Armor: November 7, 2000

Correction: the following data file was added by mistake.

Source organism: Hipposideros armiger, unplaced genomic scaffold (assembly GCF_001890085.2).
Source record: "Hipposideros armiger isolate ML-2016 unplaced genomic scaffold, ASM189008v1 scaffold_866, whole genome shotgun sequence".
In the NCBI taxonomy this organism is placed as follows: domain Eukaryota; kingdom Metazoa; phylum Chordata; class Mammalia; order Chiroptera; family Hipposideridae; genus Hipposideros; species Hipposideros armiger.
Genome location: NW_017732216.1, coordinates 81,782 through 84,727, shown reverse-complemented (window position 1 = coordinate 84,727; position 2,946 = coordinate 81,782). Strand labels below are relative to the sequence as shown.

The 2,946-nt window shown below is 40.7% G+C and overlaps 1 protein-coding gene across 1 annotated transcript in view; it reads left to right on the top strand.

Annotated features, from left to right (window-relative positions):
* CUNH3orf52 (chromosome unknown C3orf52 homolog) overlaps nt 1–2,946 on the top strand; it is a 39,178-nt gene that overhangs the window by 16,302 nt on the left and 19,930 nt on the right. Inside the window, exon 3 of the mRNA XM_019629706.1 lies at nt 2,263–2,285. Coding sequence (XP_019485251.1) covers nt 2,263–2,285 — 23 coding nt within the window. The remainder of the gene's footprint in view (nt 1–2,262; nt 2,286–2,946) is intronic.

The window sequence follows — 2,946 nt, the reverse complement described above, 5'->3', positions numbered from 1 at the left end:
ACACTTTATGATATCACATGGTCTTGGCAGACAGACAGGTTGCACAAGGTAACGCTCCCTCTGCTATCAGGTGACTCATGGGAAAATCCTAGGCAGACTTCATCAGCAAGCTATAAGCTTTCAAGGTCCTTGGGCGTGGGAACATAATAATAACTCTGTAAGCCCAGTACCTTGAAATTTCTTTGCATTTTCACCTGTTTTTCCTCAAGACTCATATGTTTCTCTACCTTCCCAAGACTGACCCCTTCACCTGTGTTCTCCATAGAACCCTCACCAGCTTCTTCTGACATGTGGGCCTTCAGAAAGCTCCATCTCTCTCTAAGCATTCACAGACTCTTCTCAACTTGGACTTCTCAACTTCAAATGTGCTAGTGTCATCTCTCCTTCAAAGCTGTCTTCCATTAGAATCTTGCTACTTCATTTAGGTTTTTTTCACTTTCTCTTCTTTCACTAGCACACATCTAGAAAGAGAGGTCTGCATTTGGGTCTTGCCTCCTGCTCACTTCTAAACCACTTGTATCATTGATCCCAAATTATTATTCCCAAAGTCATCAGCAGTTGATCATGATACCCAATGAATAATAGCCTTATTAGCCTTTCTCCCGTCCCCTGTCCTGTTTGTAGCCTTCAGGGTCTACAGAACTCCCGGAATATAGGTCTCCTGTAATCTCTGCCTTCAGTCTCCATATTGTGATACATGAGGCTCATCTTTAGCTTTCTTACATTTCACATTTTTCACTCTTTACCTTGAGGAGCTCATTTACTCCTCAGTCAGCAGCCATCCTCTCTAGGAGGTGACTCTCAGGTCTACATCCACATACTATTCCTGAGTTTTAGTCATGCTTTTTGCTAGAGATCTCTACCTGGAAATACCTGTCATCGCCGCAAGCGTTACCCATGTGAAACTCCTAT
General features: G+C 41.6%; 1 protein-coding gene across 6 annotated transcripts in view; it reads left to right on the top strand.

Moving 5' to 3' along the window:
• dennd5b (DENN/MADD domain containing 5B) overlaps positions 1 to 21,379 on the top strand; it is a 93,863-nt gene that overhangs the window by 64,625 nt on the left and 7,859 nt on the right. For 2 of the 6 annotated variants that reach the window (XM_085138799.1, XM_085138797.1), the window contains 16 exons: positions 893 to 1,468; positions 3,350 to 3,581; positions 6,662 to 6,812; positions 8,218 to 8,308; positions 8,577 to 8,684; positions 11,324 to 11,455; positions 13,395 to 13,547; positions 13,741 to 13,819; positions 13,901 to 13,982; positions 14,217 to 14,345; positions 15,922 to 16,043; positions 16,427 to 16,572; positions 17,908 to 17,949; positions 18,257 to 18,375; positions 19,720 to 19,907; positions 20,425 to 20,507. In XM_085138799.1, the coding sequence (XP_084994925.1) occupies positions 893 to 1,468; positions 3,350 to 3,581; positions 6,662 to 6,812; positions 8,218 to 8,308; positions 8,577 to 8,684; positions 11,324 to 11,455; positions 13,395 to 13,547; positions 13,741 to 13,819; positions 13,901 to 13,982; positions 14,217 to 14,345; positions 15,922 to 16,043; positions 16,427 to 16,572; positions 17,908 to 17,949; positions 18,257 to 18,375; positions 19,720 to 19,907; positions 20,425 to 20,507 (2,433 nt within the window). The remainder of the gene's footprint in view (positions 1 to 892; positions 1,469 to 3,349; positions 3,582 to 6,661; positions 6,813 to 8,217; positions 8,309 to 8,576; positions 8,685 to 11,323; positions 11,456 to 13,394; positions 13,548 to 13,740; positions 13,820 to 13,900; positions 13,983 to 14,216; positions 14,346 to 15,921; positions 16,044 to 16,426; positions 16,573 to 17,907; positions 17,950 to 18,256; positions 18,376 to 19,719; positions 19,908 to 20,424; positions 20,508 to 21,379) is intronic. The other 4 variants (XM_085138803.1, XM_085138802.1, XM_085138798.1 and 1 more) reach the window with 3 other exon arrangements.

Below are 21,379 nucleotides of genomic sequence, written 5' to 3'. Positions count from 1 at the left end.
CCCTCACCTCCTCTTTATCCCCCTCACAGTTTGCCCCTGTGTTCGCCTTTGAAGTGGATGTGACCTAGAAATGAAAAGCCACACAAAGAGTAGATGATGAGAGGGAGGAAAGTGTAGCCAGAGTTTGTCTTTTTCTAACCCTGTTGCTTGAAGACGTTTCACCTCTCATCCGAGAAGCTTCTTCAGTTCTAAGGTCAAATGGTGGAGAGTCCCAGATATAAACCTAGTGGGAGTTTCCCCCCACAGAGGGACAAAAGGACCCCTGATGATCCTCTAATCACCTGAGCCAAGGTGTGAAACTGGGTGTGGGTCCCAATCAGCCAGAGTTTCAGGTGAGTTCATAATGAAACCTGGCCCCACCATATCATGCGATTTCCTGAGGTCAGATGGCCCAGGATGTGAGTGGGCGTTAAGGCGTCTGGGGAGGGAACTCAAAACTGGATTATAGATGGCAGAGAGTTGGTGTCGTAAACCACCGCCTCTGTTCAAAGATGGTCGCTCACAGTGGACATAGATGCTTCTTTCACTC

The withdrawal of Israeli forces from Lebanon gave Western observers a chance to learn more about the heavy infantry carriers Israel has built on obsolete tank chassis. These vehicles provide the best infantry protection in the world, not least because Israeli society is simply no longer able to endure a constant drain of soldiers killed in roadside ambushes. Two types are primarily used in Lebanon, the Nagmachon and Nakpadon, built on Centurion tank chassis. These are not particularly elegant vehicles (the infantry must clamber out of roof hatches), but the Achzarit (built on a T55 chassis) is used only for armored infantry in heavy tank units and the Puma is used only by the engineers. The Nagmachon is effectively a compilation of all of the upgrades done over the years to the original Nagmashot. The superstructure has been built higher (after the tank turret was removed) and is protected by explosive reactive bricks. The side skirts are nearly a foot thick and are regarded as invulnerable to RPGs. A bulky antenna on the rear deck transmits jamming signals to prevent command-detonated roadside mines. Armament includes four 7.62mm machineguns and a roof-mounted 60mm mortar. The machineguns are mounted on simple pintels; only the elaborate Achzarit heavy infantry vehicle and Puma engineer vehicle have weapons mounted in remotely-operated stations. The roadwheels show excessive wear and it is assumed that the Israelis have considerable trouble maintaining the vehicles. Nagmachon retains the original 750hp engine of the Centurion. The Nakpadon is similar, but uses passive armor rather than reactive armor plates. This makes it heavier, reaching 55 tons. The engine has been replaced by a new 900hp version.--Stephen V Cole


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